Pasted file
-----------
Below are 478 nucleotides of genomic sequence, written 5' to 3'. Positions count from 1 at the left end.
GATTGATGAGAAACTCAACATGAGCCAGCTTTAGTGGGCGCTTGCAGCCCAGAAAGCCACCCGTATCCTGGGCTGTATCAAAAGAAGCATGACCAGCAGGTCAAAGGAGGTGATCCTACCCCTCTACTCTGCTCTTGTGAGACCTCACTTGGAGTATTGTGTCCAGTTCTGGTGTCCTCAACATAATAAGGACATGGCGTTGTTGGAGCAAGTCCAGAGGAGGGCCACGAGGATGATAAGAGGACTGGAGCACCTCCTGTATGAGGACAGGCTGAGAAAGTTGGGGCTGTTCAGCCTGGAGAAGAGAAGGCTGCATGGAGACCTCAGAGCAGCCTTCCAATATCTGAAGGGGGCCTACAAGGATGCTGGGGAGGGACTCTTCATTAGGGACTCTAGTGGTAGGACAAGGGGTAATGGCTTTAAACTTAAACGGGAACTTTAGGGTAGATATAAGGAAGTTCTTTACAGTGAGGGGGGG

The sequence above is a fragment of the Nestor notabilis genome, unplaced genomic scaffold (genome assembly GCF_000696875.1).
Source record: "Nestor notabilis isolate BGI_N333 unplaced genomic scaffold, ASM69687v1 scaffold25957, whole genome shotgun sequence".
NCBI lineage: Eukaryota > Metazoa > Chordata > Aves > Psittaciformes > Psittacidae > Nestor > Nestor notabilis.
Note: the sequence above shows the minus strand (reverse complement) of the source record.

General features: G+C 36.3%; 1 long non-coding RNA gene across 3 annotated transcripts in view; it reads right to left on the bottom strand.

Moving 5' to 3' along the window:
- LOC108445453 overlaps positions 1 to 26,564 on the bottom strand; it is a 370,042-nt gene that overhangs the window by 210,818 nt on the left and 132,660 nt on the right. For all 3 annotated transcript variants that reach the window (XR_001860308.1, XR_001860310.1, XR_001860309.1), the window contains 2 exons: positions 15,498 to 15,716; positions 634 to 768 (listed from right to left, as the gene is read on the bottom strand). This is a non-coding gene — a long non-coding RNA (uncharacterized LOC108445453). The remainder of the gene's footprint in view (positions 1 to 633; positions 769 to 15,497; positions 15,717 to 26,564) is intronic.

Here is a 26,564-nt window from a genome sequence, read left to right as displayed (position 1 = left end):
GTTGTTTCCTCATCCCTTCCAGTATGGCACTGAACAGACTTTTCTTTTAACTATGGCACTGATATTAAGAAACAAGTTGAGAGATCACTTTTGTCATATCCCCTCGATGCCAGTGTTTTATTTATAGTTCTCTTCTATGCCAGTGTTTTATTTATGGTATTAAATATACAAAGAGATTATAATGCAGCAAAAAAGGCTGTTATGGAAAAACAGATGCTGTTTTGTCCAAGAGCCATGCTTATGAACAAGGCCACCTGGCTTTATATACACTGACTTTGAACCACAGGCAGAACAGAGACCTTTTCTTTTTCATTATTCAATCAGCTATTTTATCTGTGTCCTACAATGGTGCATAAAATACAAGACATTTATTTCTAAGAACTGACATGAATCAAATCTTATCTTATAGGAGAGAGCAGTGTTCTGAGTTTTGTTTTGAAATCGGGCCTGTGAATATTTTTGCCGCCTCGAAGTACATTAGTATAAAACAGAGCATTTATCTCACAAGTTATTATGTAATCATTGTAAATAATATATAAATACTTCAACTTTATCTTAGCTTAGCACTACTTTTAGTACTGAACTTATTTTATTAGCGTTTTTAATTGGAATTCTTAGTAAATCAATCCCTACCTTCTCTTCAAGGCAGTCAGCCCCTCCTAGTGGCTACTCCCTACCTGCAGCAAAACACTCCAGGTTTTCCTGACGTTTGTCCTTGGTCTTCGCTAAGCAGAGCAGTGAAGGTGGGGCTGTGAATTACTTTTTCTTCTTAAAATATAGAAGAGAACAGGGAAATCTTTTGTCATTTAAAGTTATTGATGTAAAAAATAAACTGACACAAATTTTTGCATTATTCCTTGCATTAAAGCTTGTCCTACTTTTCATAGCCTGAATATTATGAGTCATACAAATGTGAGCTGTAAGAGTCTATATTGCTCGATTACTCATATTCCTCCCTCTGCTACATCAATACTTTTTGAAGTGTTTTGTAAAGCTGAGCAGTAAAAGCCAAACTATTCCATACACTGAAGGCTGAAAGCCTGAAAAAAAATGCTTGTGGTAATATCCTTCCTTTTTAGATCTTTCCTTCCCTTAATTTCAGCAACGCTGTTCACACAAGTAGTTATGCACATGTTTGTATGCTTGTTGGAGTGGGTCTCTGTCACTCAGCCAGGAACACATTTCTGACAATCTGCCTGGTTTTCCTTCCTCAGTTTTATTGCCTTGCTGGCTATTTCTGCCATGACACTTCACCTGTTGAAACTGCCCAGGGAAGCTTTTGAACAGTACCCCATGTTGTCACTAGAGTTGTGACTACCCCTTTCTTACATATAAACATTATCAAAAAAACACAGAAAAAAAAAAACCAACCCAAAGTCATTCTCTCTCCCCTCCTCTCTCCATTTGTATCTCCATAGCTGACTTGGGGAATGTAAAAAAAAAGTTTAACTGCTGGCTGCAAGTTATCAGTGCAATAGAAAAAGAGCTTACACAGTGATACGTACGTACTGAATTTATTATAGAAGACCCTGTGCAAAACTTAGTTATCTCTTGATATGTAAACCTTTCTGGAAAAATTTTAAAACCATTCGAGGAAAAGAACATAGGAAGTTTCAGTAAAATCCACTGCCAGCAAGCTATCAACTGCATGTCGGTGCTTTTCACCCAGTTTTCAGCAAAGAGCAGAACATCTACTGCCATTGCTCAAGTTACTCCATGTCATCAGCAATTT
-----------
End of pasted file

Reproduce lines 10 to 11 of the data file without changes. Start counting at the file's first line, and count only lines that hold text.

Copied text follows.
Here is a 26,564-nt window from a genome sequence, read left to right as displayed (position 1 = left end):
GTTGTTTCCTCATCCCTTCCAGTATGGCACTGAACAGACTTTTCTTTTAACTATGGCACTGATATTAAGAAACAAGTTGAGAGATCACTTTTGTCATATCCCCTCGATGCCAGTGTTTTATTTATAGTTCTCTTCTATGCCAGTGTTTTATTTATGGTATTAAATATACAAAGAGATTATAATGCAGCAAAAAAGGCTGTTATGGAAAAACAGATGCTGTTTTGTCCAAGAGCCATGCTTATGAACAAGGCCACCTGGCTTTATATACACTGACTTTGAACCACAGGCAGAACAGAGACCTTTTCTTTTTCATTATTCAATCAGCTATTTTATCTGTGTCCTACAATGGTGCATAAAATACAAGACATTTATTTCTAAGAACTGACATGAATCAAATCTTATCTTATAGGAGAGAGCAGTGTTCTGAGTTTTGTTTTGAAATCGGGCCTGTGAATATTTTTGCCGCCTCGAAGTACATTAGTATAAAACAGAGCATTTATCTCACAAGTTATTATGTAATCATTGTAAATAATATATAAATACTTCAACTTTATCTTAGCTTAGCACTACTTTTAGTACTGAACTTATTTTATTAGCGTTTTTAATTGGAATTCTTAGTAAATCAATCCCTACCTTCTCTTCAAGGCAGTCAGCCCCTCCTAGTGGCTACTCCCTACCTGCAGCAAAACACTCCAGGTTTTCCTGACGTTTGTCCTTGGTCTTCGCTAAGCAGAGCAGTGAAGGTGGGGCTGTGAATTACTTTTTCTTCTTAAAATATAGAAGAGAACAGGGAAATCTTTTGTCATTTAAAGTTATTGATGTAAAAAATAAACTGACACAAATTTTTGCATTATTCCTTGCATTAAAGCTTGTCCTACTTTTCATAGCCTGAATATTATGAGTCATACAAATGTGAGCTGTAAGAGTCTATATTGCTCGATTACTCATATTCCTCCCTCTGCTACATCAATACTTTTTGAAGTGTTTTGTAAAGCTGAGCAGTAAAAGCCAAACTATTCCATACACTGAAGGCTGAAAGCCTGAAAAAAAATGCTTGTGGTAATATCCTTCCTTTTTAGATCTTTCCTTCCCTTAATTTCAGCAACGCTGTTCACACAAGTAGTTATGCACATGTTTGTATGCTTGTTGGAGTGGGTCTCTGTCACTCAGCCAGGAACACATTTCTGACAATCTGCCTGGTTTTCCTTCCTCAGTTTTATTGCCTTGCTGGCTATTTCTGCCATGACACTTCACCTGTTGAAACTGCCCAGGGAAGCTTTTGAACAGTACCCCATGTTGTCACTAGAGTTGTGACTACCCCTTTCTTACATATAAACATTATCAAAAAAACACAGAAAAAAAAAAACCAACCCAAAGTCATTCTCTCTCCCCTCCTCTCTCCATTTGTATCTCCATAGCTGACTTGGGGAATGTAAAAAAAAAGTTTAACTGCTGGCTGCAAGTTATCAGTGCAATAGAAAAAGAGCTTACACAGTGATACGTACGTACTGAATTTATTATAGAAGACCCTGTGCAAAACTTAGTTATCTCTTGATATGTAAACCTTTCTGGAAAAATTTTAAAACCATTCGAGGAAAAGAACATAGGAAGTTTCAGTAAAATCCACTGCCAGCAAGCTATCAACTGCATGTCGGTGCTTTTCACCCAGTTTTCAGCAAAGAGCAGAACATCTACTGCCATTGCTCAAGTTACTCCATGTCATCAGCAATTT